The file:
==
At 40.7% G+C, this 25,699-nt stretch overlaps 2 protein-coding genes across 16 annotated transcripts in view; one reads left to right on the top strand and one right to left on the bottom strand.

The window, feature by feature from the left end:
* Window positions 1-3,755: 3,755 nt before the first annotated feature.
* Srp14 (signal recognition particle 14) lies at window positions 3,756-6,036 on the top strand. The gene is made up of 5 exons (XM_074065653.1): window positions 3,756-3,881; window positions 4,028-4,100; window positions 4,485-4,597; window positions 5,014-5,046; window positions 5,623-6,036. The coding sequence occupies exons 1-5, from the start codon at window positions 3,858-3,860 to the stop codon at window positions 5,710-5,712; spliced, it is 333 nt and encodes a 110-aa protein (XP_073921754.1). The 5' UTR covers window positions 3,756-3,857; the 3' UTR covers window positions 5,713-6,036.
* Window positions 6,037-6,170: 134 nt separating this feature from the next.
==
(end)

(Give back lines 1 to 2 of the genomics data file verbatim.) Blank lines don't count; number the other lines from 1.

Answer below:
At 40.7% G+C, this 25,699-nt stretch overlaps 2 protein-coding genes across 16 annotated transcripts in view; one reads left to right on the top strand and one right to left on the bottom strand.

The window, feature by feature from the left end: